The Starkside

The Anatomy Of Wine Tasting

Your server pours a small amount of wine in your glass, you swish it around, taste it, and have an immediate sensory experience. The complexities involved in this seemingly simple process are really interesting, so let me use this column to explain.

Let’s start with a crucial physiological fact: Each of us has 10,000,000 olfactory receptors for the sense of smell, but only about one hundredth as many taste buds. Much of what we “taste” is based on aromas we detect. When tasting wine, sniff the wine and take a small amount into your mouth and swirl it around. The warmth of your mouth will release substances (esters and aldehydes) which diffuse into the nasal cavity. Keeping this in mind, it then helps to separate tasting qualities into four major categories: Fruit, Tannins, Acidity, and Sweetness.

Fruit: This is the flavor of the specific grape variety that produces the wine, which range from bland to distinctive. Most of the varietal character, or flavor, of the wine is extracted from the skins of the grapes during fermentation.

Tannins: These natural chemical compounds, antioxidants, act as preservatives and they contribute more tactile sensation than flavor to a wine. They are found in certain wood used in barrels for aging as well as in the skins, seeds, and stems of the (mostly red) grapes. Tannins can also be found in mouthwashes and teas. Some tea drinkers deliberately add milk to tea to neutralize the tannins. I don’t suggest doing that with wine, however, it does help to explain why cheese and red wine go so well together. White wines can contain tannins too. When they are vinified with prolonged skin contact or stored in oak barrels, the tannins are maximized. For many drinkers, tannins impart a tooth-coating aspect to wine and a mouth puckering astringency. Over time, the tannins tend to break down and are precipitated to the bottom of the barrel or bottle to form sediment.

Acidity: Wine that is described as “flabby, lifeless, weak, watery” etc. usually lacks acidity. On the other hand, if adjectives like “crisp” and “refreshing” are used, that usually means there’s a balance of acidity. Acidity is more important in white wines which are lacking in tannins and other flavor elements extracted from the skins.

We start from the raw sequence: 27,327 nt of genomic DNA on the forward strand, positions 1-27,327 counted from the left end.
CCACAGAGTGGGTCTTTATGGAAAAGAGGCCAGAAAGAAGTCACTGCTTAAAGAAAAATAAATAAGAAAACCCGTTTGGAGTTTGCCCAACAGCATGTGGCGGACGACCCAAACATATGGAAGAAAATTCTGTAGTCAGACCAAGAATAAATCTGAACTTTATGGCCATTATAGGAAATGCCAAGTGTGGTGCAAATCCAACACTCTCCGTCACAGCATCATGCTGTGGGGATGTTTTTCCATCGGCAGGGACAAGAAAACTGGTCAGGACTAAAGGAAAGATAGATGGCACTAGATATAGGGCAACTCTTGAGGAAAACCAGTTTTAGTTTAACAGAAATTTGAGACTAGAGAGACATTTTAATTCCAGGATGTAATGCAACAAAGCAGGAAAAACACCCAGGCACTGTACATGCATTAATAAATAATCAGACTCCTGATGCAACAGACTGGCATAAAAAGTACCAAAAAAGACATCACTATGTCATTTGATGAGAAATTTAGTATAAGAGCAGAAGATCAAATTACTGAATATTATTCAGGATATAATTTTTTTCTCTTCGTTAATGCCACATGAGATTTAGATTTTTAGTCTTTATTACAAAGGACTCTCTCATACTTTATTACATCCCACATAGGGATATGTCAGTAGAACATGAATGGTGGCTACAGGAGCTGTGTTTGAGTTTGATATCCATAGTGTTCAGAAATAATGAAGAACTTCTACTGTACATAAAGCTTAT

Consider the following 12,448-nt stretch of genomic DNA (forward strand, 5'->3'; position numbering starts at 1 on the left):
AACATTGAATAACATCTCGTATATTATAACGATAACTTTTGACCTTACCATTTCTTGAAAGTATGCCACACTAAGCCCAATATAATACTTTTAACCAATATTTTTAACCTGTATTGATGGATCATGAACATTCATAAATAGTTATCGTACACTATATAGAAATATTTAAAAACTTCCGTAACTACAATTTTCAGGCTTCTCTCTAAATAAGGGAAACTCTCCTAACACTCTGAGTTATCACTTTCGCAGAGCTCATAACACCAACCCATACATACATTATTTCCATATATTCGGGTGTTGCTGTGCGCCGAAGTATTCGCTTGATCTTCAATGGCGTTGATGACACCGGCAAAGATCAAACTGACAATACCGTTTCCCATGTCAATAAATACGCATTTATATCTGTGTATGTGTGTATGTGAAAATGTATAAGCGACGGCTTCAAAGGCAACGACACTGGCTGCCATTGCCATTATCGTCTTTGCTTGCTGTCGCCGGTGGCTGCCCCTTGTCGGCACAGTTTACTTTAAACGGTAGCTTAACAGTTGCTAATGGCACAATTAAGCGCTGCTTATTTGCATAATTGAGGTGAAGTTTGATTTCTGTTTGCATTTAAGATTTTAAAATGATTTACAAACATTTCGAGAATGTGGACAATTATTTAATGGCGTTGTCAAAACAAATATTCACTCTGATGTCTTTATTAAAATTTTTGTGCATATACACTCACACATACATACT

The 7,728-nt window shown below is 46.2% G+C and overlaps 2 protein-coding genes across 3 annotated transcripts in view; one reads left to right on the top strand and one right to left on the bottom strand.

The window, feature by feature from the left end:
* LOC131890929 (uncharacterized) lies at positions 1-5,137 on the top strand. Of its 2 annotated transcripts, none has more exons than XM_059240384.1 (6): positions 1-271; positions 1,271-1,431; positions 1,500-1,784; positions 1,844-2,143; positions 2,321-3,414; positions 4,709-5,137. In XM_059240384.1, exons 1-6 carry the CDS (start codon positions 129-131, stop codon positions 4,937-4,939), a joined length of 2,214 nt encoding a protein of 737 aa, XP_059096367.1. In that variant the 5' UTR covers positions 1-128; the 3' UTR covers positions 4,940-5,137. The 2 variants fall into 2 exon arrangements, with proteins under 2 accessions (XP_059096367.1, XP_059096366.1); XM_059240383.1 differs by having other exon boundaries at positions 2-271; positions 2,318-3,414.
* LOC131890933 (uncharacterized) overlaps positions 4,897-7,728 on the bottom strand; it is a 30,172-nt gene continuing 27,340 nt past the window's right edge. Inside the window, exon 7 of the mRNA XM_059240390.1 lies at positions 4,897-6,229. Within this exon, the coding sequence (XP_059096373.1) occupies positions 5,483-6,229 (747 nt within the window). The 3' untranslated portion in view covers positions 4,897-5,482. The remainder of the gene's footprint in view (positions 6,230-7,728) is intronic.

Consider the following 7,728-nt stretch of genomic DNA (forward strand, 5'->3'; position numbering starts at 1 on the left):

Sweetness/Sugar: People vary tremendously in the way they perceive sweetness. Wines that are low in sugar are said to be “dry.” The average person perceives wine to be sweet when the residual sugar reaches 1.0% by weight. However some of us can detect sugar when it’s only half that amount while others, who lack sensitivity, fail to notice 2.5% sugar.

As a general rule, as grapes mature on the vine the sugar content increases and the acidity decreases. The more sugar in the grape, the easier it is to create a high alcohol content. Tartaric and malic acids occur at maximum concentrations in immature grapes. As the fruit matures and ripens on the vine, the sugar content rises to around 20% while the acids decrease from about 3% to .05%. Thus the timing of the grape harvest is critical to the final character of the wine.

There are two ways to produce a sweet wine: leave the grapes on the vine until they are overripe or exceptionally replete with sugar, or stop the fermentation before the sugar is totally converted into alcohol. Ice wines and “late harvest” wines are made by leaving the grapes on the vine until they freeze. The moisture in the grape exits through the skin and the remaining sugar is concentrated. Sauternes is a classic dessert wine, made from a combination of Semillon and Sauvignon Blanc grapes which have often been colonized by a “noble rot” which shrivels the grape and concentrates the sugar. The wines produced from such grapes are high in both alcohol and sweetness, usually with alcohol levels of 12-14% and residual sugar ranging from 5-15%.

Our subjective perception of flavor varies with the temperature of the wine and the food with which it is served. For example, chilling brings out the acidity in white wine, but reduces the tannins in red and if you pair sweet food with dry wine, you accentuate the acidity in the wine.

There is so much more to be said about the tasting of wines. If there is some interest expressed in my blog WCNY.org/starkside, I’ll go into more detail in a future column. In the meantime I hope after reading this that you have a better appreciation of the complexity of wine tasting.

Henry Stark has been a food and wine columnist, writer, and restaurant reviewer for the Ithaca Journal, the Ithaca Times, and The Good Life magazine. A teacher, advocate, and enthusiast, Henry shares his always well-considered—sometimes contrarian—views in inimitable style, opening the door to a robust conversation with fellow members.
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